Would experiencing a day in the life of a cow make you less likely to eat meat? How would chopping down a tree affect your paper usage? These are questions that the National Science Foundation awarded universities $748,000 dollars to use virtual reality to answer.
“If somebody becomes an animal, do they gain empathy for that animal and think about its plight?” asked Jeremy Bailenson, director of Stanford University’s Virtual Human Interaction Lab. “In this case, empathy toward the animal also coincides with an environmental benefit, which is that [not eating] animals consumes less energy.”
Bailenson is heading research at Stanford in which participants don virtual reality helmets and walk on their hands and feet. They are then able to see themselves as a cow in a virtual mirror. They experience what a cow does on its way to being slaughtered and then record what they eat for the next week to see if being a cow reduced meat consumption.
This is just one experiment Bailenson is conducting, but all his experiments are tailored to finding new ways to encourage environmental conservation.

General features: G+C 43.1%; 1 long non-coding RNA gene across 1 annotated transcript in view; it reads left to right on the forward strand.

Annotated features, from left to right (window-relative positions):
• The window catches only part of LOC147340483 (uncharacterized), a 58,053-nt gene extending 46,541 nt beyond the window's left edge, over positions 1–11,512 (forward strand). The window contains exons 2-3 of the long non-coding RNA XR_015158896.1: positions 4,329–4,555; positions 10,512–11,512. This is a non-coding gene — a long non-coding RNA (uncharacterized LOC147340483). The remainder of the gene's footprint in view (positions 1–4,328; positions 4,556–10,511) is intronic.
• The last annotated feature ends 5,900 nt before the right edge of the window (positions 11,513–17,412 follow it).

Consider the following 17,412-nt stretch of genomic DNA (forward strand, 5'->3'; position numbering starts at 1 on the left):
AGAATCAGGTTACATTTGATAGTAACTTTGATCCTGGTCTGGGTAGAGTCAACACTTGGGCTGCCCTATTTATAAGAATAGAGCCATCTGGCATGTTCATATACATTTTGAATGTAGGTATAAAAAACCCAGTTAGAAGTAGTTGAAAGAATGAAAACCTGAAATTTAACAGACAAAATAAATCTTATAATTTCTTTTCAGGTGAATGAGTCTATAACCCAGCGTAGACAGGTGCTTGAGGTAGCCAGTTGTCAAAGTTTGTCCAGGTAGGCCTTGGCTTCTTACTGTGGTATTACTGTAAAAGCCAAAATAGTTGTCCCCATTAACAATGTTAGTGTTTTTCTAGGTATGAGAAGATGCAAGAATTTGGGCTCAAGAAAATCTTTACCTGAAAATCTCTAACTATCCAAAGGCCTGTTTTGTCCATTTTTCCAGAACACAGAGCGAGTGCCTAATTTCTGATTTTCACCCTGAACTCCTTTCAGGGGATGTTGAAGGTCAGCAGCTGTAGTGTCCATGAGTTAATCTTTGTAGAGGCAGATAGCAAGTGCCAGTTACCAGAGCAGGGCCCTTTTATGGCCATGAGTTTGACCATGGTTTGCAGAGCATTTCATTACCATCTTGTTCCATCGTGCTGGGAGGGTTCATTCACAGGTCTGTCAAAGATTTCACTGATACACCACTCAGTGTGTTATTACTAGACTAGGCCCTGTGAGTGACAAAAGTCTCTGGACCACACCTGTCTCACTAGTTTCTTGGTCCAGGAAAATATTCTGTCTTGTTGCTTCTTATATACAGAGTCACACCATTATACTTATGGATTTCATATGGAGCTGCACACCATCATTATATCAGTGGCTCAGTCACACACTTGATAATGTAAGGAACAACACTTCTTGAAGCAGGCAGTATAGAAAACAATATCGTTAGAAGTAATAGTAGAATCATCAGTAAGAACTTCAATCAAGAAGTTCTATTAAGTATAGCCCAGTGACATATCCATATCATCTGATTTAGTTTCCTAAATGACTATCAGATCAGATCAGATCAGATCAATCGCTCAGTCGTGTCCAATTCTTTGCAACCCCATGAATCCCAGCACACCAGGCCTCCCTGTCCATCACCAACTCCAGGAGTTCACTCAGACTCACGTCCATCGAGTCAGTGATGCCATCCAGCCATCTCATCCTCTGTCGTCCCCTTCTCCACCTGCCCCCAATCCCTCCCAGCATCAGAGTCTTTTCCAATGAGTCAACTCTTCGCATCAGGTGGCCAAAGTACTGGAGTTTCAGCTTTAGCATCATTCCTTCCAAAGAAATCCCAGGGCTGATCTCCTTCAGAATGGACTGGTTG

E&E News reports: “Volunteers also have virtually chopped down a tree, a study aimed at examining attitudes toward paper use. Others took a virtual reality shower while eating lumps of coal — literally consuming it — to gain insight into how much was needed to heat the water.”
Some researchers argue that virtual reality can alter people’s behavior and change their attitudes with respect to environmental issues like global warming.
“It’s just a much more compelling way of getting people to understand the effects of their behavior now on the future,” Tim Herron of the Decision Theatre lab at the University of British Columbia. “It’s about visualizing the data for people. Once people can see it, it’s amazing how much it changes things. People begin to really understand the necessity to make some changes now to prevent these sort of things.”